As the Global West becomes more pluralistic, individualistic, and secular, Christians have sought to evangelistically engage our neighbors through discussion on worldviews. Worldview apologetics is the currently en vogue branch of the art and science of providing a humble defense and winsome offense for the gospel. Too bad it sounds like such a technical and therefore unapproachable endeavor! But “worldview apologetics,” even if the term sounds daunting, just means we deliberately notice how each person views the world. It is actually a fascinating discussion starter for addressing life’s big questions. Who am I? Where did I come from? Where am I going? What is truth? How should I live? Is there something bigger than humanity or the universe? Is there meaning and purpose?
Here’s the dilemma. How to get such discussions started? How to get people to identify and understand their worldview? James Anderson has written a simple (but not simplistic) book that goes a long way toward solving this dilemma. What’s Your Worldview? An Interactive Approach to Life’s Big Questions seeks to guide the reader to answer this question for himself: How do you view the world? From the back cover:
How do you view the world? It’s a big question. And how you answer is one of the most important things about you. Not sure what you’d say? Join James Anderson on an interactive journey of discovery aimed at helping you understand and evaluate the options when it comes to identifying your worldview. Cast in the mold of a classic “Choose Your Own Adventure” story, What’s Your Worldview? will guide you toward intellectually satisfying answers to life’s biggest questions—equipping you to think carefully about not only what you believe but why you believe it and how it impacts the rest of your life.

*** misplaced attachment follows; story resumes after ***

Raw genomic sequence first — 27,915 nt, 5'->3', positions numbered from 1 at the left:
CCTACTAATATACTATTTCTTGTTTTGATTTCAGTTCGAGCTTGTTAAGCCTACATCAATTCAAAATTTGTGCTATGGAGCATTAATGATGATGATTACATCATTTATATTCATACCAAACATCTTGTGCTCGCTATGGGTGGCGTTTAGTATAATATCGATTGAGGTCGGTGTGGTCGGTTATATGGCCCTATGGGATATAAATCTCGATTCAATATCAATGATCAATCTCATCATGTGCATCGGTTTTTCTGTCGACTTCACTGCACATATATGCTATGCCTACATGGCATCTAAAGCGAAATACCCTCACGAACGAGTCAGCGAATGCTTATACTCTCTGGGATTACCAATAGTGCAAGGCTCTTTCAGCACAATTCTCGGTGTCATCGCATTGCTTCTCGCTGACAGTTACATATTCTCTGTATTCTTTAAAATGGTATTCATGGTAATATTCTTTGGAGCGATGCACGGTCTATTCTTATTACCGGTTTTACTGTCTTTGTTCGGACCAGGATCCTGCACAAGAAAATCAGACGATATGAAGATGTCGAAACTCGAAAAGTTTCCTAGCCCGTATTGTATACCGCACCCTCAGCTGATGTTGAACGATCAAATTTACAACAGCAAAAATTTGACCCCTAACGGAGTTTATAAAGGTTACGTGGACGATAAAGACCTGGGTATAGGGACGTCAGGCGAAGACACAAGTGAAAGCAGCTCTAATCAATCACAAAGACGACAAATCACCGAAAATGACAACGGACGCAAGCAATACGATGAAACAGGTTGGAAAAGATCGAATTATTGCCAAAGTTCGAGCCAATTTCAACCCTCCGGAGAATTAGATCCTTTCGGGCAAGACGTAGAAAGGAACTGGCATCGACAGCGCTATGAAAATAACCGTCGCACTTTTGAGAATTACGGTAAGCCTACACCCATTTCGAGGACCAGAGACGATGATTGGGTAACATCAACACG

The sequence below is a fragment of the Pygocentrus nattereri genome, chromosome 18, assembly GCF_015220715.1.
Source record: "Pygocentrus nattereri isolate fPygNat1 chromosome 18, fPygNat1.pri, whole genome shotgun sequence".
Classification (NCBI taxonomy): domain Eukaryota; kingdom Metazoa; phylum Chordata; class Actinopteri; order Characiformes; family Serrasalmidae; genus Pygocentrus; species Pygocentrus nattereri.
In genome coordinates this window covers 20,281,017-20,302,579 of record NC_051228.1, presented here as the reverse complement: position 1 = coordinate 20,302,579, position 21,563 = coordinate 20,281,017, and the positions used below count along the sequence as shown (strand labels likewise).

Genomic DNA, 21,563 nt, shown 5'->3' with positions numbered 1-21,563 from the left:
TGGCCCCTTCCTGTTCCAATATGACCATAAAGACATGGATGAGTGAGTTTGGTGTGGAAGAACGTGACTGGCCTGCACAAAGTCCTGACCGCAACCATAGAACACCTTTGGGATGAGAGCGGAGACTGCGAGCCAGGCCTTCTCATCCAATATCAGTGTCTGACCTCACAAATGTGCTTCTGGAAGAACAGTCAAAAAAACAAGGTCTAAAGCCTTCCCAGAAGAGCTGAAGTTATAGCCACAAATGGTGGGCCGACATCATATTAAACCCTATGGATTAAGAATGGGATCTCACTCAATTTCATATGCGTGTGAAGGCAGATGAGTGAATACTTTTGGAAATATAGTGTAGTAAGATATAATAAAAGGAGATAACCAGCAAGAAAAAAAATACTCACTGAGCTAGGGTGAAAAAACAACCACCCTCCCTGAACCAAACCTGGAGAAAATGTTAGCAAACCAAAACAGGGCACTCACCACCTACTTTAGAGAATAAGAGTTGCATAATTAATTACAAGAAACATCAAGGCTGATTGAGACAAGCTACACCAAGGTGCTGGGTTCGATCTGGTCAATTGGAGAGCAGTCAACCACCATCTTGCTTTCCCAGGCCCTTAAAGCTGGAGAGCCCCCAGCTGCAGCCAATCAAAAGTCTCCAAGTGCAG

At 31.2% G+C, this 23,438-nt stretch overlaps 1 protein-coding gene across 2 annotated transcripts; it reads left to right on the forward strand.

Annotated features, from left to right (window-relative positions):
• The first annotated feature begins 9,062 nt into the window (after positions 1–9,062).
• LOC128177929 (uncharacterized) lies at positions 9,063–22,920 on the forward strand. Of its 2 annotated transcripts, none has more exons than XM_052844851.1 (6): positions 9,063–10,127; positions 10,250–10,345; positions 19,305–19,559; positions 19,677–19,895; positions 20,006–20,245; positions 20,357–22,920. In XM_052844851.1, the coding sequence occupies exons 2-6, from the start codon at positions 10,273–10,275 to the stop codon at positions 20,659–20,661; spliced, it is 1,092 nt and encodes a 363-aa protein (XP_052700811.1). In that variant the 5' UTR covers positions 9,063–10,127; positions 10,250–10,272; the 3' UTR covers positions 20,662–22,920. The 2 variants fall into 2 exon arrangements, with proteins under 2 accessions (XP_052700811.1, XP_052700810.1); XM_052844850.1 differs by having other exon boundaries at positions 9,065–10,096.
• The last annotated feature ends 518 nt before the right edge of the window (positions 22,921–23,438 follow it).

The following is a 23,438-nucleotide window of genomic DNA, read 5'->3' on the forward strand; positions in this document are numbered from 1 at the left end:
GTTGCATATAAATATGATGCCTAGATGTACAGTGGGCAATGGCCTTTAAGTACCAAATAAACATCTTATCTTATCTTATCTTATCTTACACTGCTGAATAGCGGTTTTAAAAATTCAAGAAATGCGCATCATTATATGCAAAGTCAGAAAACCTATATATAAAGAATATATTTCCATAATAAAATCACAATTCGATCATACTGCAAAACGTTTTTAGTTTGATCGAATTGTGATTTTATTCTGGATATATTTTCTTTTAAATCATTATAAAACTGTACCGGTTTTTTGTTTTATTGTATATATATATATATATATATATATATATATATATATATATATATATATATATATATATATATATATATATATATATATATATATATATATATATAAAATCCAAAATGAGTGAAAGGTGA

So before you read the book, what’s your worldview? The author defines “worldview” as “an overall view of the world.” “It’s not a physical view of the world, like the sight of planet Earth you might get from an orbiting space station. Rather, it’s a philosophical view of the world–and not just of our planet, but of all of reality. A worldview is an all-encompassing perspective on everything that exists and matters to us. Your worldview represents your most fundamental beliefs and assumptions about the universe you inhabit” (p. 12). This is how Anderson categorizes your various worldview options: atheist, theist, quasi-theist, finite theist, or non-Christian theist. By answering questions about what you believe, you set out on a trail that will lead you to the end of your trail where your general worldview is described. Some of the questions you might answer along the trail include:
- The Freedom Question: Do you have the power to make free choices?
- The Truth Question: Is there any objective truth?
- The Knowledge Question: Is it possible to know the truth?
- The Goodness Question: Is anything objectively good or bad?
- The Religion Question: Is there more than one valid religion?
- The God Question: Is there a God?
- The Unity Question: Is everything ultimately one?
- The Matter Question: Is everything ultimately material in nature?
These are just a few of the questions. If the question seems a little unclear to you, the author explains it with one page of commentary. Based on your yes or no answer, the trail takes you to one page or another that will lead you to the end of the trail where your worldview is revealed and described with its strengths and weaknesses. Some of the particular worldviews include:
- Atheistic Dualism
- Atheistic Idealism
Intrigued? Excited? Intimidated? Good. But you shouldn’t be non-plussed. Because I bet everyone who reads and thoughtfully interacts with this book will either love it or hate it. But either way you will better understand your worldview, the worldviews of others, and how to dialogue with your neighbors, friends, and family about the big questions.
Author lecture on the topic of Worldview Apologetics, Worldview Evangelism